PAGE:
In my latest Green State column in Grist, I write about the need to roll out a smart water grid as drought and water shortages take their toll:
The other day I came home to find a colorful flyer on my front door proclaiming, “Your meter just got smarter.”
While I was out and about in Berkeley, a worker from my utility, PG&E, slipped in the side gate and gave my old gas and electric meter a digital upgrade. So-called smart meters allow the two-way transmission of electricity data and will eventually let me monitor and alter my energy consumption in near real-time. I’ll be able to fire up an app on my iPhone and see, for instance, a spike in watts because my son has left the lights on in his room and a laptop plugged in.
Now I only learn of my electricity use when I get my monthly utility bill, long after all that carbon has escaped into the atmosphere. The situation is even worse when it comes to water consumption; my bill and details of my water use arrive every other month.
“When you tell people what total bucket of water they used in the past 60 days, the barn door is open and the animals are long gone,” says Richard Harris, water conservation manager for the East Bay Municipal Utility District, my local water agency.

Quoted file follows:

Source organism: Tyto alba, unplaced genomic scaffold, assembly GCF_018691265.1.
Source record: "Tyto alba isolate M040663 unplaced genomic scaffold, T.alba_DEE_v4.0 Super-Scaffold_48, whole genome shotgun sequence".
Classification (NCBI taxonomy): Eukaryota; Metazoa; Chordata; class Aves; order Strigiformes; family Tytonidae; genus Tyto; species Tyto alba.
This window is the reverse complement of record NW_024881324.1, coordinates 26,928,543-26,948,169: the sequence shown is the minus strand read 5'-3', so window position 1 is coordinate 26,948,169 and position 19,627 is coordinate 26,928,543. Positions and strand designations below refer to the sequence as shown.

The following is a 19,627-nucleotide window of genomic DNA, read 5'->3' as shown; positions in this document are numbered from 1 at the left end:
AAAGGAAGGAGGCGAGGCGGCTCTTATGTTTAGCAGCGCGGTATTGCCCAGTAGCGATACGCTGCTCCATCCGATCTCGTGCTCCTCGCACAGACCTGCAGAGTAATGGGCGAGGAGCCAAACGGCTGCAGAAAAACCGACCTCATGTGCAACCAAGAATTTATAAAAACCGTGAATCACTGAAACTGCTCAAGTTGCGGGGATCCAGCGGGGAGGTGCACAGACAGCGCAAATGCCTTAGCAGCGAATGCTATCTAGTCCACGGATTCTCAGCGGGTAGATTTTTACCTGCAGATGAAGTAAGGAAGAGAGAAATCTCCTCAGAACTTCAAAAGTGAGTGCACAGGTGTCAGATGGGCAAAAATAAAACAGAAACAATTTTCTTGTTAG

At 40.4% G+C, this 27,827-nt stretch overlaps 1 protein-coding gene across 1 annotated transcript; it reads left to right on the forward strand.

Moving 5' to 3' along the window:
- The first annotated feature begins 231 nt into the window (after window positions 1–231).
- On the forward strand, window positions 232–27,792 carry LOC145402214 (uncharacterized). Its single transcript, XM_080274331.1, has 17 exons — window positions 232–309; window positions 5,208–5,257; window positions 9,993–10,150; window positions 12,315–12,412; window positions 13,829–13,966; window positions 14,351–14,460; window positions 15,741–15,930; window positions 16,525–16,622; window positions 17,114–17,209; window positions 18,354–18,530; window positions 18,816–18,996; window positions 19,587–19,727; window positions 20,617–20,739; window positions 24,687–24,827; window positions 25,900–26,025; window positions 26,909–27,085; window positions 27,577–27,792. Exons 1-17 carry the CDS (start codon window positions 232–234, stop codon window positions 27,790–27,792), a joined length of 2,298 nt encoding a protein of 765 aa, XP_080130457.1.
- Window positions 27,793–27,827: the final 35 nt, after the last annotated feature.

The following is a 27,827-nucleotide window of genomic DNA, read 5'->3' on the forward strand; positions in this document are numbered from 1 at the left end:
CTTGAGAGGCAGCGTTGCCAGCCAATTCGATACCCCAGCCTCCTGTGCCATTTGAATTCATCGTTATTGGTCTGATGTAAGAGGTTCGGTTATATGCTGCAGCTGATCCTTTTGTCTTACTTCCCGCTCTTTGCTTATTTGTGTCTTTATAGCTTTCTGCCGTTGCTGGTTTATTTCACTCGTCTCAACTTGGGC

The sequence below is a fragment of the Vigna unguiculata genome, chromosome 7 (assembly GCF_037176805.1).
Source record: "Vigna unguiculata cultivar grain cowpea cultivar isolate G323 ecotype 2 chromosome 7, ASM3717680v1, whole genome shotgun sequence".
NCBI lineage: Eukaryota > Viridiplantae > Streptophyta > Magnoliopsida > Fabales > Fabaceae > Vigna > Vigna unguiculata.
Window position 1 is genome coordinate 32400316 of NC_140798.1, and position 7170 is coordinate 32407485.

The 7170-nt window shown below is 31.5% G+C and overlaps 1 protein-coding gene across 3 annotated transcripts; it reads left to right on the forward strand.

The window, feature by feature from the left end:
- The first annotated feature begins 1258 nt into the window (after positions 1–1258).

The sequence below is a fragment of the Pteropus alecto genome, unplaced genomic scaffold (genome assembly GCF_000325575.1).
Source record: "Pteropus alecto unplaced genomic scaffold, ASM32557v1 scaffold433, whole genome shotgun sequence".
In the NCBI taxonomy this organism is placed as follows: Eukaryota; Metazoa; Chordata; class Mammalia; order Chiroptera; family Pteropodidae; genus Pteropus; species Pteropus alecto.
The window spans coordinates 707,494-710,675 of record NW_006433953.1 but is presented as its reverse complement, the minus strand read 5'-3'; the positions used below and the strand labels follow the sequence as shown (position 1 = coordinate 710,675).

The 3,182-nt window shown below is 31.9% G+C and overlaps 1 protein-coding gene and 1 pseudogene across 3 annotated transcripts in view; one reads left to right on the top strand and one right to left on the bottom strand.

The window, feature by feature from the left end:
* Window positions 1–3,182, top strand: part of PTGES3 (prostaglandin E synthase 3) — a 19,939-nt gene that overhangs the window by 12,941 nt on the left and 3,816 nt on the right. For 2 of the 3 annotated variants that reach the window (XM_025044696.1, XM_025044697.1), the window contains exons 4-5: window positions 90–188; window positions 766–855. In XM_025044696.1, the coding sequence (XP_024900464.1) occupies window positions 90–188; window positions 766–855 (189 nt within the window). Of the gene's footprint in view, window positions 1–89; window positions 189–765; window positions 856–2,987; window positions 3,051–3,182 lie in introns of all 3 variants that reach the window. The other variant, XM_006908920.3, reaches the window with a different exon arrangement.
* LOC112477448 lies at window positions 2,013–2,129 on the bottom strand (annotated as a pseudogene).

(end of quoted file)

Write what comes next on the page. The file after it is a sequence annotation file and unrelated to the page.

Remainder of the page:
EBMUD is currently testing smart water meters in 30 households and plans to expand the pilot program to 4,000 homes and businesses later this year.
“It’ll give us better knowledge of where our water is going,” says Harris. “We also thought if we’re going to ask people to use water more efficiently, especially when we’re coming out of a drought and have imposed water restrictions, customers need to have an idea of what their current use is.”
EBMUD’s smart meters take readings every hour and participants in the pilot program will be able to go online to check their consumption and set up an email alert if their water use rises above a certain level. The agency also plans to offer a social networking feature to allow people to compare their water consumption with other households in the area. Nothing like a little peer pressure to get you to turn off the tap.
Given that many states expect to face water shortages in the coming years, one would think we’d be seeing a roll out of smart water meters akin to the national effort being made to smarten up the power grid.
The payoff could be enormous. Water agencies and consumers would be able to detect leaking pipes and toilets in real-time and fix the problem before the water literally goes down the drain.
You can read the rest of the column here.